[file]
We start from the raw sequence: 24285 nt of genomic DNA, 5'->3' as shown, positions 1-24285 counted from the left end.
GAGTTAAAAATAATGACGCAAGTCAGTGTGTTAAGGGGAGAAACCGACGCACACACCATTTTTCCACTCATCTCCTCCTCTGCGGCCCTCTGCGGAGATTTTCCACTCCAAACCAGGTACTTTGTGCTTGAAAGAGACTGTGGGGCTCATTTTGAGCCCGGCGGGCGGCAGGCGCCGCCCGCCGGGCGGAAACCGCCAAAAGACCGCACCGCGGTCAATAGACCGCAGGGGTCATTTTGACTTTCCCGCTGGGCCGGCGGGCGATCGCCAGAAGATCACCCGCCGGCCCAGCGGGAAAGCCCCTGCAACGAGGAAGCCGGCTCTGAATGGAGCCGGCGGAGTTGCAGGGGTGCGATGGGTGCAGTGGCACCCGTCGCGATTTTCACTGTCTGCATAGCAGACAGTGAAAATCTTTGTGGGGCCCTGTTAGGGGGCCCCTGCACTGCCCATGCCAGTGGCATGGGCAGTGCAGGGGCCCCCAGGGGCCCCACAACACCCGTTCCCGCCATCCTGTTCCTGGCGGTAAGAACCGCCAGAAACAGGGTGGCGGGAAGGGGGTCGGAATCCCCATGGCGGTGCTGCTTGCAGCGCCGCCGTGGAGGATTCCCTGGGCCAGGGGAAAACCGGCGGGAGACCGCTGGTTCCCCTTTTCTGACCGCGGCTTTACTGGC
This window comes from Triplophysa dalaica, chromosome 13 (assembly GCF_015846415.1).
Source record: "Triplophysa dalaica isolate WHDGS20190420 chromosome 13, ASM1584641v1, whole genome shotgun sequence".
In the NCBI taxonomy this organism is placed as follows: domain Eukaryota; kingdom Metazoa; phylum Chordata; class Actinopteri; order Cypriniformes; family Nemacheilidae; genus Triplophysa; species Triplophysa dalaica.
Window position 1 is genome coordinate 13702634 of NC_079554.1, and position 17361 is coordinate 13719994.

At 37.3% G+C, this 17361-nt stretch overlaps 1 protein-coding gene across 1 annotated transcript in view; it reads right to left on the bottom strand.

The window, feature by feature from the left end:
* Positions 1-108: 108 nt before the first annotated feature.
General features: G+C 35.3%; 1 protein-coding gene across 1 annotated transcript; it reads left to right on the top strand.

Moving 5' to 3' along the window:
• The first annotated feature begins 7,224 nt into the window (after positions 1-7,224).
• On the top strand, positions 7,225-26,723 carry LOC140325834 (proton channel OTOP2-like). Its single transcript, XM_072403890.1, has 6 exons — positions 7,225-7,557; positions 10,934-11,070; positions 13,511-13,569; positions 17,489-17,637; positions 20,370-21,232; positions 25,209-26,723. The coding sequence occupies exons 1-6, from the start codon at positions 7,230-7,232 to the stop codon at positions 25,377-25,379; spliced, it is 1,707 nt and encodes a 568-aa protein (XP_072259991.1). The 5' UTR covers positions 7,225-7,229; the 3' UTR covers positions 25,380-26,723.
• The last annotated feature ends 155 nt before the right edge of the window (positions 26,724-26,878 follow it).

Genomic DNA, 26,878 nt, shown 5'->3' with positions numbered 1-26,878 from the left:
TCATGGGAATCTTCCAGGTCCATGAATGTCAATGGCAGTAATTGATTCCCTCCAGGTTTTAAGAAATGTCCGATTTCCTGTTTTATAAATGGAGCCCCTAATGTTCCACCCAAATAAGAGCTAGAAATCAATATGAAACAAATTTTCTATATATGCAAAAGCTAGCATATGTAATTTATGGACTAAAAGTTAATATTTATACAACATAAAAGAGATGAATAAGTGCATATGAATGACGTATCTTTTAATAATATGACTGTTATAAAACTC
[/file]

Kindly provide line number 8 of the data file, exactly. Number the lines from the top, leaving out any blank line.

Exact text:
The window, feature by feature from the left end: